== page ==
This Week’s “Ducati for Sale” Rumor

The Volkswagen Group got a new CEO last week, and in less than seven days, that news has already sparked renewed rumors in the German automobile conglomerate divesting itself of Ducati Motor Holdings. For those who have been following Ducati’s saga, there was much talk last year of Volkswagen selling off a number of its other brands, all under the reasoning that the German company would need to raise capital to cover its mounting Dieselgate liabilities. The logic for that reasoning wasn’t sound, but the actions were certainly there, with Volkswagen tendering offers from a number of would-be suitors. There was a fly in the ointment though: Volkswagen’s labor unions, who control half of the VW Group’s board seats, and were vehemently opposed to any brand divestitures.

Battery “Thermal Events” Lead to Zero Recall & Buy-Back

Zero Motorcycles is reporting a very serious defect with its 2012 model year bikes, specifically affecting the Zero S, Zero DS, and Zero DSP (Police) models. The recall concerns Zero’s battery architecture for the 2012 model year, which may cause cells to fail, and thus create a runaway “thermal event” (read: catches on fire) within the battery pack. In total, this recall affects 218 motorcycle units – the entire volume of Zero S, Zero DS, and Zero DPS motorcycles that were sold for the 2012 model year. In its recall documents, Zero cites three instances (one in Hong Kong, and two in the USA) where the battery packs on the affected 2012 model bikes have failed and lead to a thermal event.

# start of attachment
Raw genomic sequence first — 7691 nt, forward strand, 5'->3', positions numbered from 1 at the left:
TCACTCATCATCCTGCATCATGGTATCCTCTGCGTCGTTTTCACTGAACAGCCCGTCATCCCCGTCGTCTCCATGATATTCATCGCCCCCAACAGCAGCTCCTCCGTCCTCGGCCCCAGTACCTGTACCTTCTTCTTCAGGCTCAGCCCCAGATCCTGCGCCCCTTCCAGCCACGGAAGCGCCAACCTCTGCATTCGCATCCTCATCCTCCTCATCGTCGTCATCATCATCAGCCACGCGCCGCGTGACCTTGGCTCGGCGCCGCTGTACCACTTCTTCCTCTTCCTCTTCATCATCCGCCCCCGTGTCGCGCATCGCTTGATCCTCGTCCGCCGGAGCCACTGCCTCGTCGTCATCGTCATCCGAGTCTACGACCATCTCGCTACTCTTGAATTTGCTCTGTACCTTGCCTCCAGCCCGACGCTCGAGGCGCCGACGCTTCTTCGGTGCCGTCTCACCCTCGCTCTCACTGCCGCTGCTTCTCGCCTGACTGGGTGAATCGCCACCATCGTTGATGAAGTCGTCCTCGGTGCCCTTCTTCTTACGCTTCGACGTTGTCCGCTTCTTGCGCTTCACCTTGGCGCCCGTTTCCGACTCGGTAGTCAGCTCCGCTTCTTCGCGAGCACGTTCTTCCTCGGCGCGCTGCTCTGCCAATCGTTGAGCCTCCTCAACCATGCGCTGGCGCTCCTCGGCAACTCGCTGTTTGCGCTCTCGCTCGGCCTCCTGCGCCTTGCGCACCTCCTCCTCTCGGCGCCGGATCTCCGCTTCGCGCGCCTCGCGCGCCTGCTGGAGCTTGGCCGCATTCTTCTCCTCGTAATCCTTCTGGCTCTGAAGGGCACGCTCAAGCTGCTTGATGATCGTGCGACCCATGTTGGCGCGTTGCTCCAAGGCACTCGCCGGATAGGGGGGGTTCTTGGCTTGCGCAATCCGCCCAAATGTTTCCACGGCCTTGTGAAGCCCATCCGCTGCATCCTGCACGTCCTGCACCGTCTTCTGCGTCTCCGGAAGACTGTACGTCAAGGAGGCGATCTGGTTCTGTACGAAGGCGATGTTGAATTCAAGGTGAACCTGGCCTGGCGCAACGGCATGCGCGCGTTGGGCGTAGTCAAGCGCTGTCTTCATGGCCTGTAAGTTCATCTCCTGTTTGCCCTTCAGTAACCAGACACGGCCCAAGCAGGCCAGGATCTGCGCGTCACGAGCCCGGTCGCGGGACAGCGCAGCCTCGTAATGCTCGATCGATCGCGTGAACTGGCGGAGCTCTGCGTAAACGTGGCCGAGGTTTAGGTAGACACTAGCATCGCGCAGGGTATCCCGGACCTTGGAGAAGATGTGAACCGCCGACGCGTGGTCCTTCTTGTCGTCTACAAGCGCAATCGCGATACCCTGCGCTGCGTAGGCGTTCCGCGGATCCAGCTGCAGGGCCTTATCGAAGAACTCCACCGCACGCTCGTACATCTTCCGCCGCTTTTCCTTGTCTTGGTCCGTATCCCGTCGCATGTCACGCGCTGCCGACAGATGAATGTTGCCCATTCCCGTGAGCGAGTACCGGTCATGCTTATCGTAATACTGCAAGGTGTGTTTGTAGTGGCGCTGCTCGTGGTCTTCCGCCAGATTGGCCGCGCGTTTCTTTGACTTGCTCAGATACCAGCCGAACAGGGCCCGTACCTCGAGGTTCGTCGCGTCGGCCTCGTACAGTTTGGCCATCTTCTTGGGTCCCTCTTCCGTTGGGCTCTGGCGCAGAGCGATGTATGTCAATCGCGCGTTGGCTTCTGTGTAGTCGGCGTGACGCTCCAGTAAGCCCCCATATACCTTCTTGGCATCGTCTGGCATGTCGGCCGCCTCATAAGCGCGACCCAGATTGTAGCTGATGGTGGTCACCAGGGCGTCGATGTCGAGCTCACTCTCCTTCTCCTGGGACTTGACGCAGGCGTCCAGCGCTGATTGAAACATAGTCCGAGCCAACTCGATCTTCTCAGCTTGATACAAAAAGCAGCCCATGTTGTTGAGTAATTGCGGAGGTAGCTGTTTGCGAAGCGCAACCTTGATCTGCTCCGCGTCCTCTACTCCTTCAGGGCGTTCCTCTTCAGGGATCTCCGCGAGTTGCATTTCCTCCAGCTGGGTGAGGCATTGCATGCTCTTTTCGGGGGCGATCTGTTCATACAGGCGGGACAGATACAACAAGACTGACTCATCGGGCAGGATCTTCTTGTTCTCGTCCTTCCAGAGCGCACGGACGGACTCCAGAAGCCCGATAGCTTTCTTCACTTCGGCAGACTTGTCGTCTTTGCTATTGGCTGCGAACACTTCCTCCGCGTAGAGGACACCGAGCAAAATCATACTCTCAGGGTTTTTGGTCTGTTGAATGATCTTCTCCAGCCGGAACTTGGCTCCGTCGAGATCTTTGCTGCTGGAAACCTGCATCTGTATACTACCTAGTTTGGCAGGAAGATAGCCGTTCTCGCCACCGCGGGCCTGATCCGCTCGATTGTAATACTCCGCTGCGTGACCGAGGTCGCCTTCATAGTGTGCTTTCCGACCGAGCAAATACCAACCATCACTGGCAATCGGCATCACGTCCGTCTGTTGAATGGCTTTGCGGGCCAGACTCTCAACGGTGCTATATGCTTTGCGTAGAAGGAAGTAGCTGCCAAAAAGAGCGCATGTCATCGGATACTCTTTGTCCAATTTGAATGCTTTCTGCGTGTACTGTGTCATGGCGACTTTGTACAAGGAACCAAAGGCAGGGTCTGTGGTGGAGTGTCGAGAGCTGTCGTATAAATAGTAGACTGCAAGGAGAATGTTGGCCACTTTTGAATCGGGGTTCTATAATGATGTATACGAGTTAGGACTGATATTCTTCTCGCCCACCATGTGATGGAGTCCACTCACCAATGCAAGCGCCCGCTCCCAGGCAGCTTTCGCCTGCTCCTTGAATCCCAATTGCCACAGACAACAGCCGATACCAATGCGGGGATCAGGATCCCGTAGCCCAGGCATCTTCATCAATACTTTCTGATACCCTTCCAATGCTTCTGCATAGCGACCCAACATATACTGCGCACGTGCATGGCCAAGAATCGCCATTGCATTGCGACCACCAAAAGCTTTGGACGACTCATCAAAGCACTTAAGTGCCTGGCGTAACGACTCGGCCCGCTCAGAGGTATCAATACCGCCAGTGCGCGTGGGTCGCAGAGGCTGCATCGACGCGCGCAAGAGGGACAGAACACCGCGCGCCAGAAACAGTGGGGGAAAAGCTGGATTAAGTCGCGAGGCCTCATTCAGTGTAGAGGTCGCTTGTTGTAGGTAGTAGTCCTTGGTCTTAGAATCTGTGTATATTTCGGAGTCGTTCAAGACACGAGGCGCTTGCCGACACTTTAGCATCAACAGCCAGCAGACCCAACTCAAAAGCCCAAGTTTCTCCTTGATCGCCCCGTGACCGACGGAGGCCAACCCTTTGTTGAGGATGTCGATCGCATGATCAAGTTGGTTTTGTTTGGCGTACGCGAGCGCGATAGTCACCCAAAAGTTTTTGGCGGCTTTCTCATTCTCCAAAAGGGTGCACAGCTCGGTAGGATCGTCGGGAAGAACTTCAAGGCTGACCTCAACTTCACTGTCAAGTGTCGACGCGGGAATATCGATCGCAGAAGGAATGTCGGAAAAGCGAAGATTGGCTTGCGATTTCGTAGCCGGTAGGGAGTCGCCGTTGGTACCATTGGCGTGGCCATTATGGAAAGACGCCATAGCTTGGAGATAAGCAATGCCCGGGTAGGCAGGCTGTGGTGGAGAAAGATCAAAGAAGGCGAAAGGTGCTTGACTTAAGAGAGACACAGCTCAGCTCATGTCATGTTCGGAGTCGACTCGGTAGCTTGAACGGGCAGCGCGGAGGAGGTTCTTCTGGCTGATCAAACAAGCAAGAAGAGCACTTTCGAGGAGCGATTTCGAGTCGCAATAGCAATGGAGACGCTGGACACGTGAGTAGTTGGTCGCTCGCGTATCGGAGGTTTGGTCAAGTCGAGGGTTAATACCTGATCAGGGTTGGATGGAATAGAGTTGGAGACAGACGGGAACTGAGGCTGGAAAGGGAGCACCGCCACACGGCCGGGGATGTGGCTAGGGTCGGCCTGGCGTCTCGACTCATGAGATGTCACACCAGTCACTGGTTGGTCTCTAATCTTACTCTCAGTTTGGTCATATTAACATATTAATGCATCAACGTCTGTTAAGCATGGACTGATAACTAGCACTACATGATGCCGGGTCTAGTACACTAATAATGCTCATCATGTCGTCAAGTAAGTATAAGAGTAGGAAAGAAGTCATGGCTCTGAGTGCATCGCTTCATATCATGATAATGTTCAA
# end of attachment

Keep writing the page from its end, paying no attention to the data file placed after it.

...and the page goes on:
Benelli’s Grom-Killer Debuts for the US Market, A Review

For years, Benelli has lain dormant, at least in the US market. That changes with the Chinese owned, but Italian-run, firm releasing the first of many street bikes for American consumption. It kicks things off with the 2018 Benelli TnT 135 ($2,499). US importer, SSR Motorsports, hosted a quick day ride that began atop Southern California’s Ortega Highway, and concluded in Newport Beach. Renowned for its twists and turns, Ortega Highway is an amusing, but also very high-traveled ribbon of blacktop that links the bustling inland and beach communities. This stretch of roadway is known for accidents as well – would the tiny TnT be able to keep up with “always in a hur

UK Salary Data Shows Gender Gap at Triumph

The United Kingdom has a new law, requiring companies with 250 or more employees to report to the authorities the earnings of its workers, by gender. The topic has been a sticking point in the British news cycle right now, with woman across the company showing median earnings that are 12% lower than men, which is a sizable gap in income equality. Where does the British motorcycle industry falls into place in all this? Well as Visordown initially reported, that is more difficult to say, as it appears that only Triumph Motorcycles meets the reporting criteria, amongst motorcycle manufacturers. Technically, it is two brands that meet reporting criteria for gender pay gap, as Triumph Motorcycles Limited and Triumph Designs Limited split their duties for the British marque.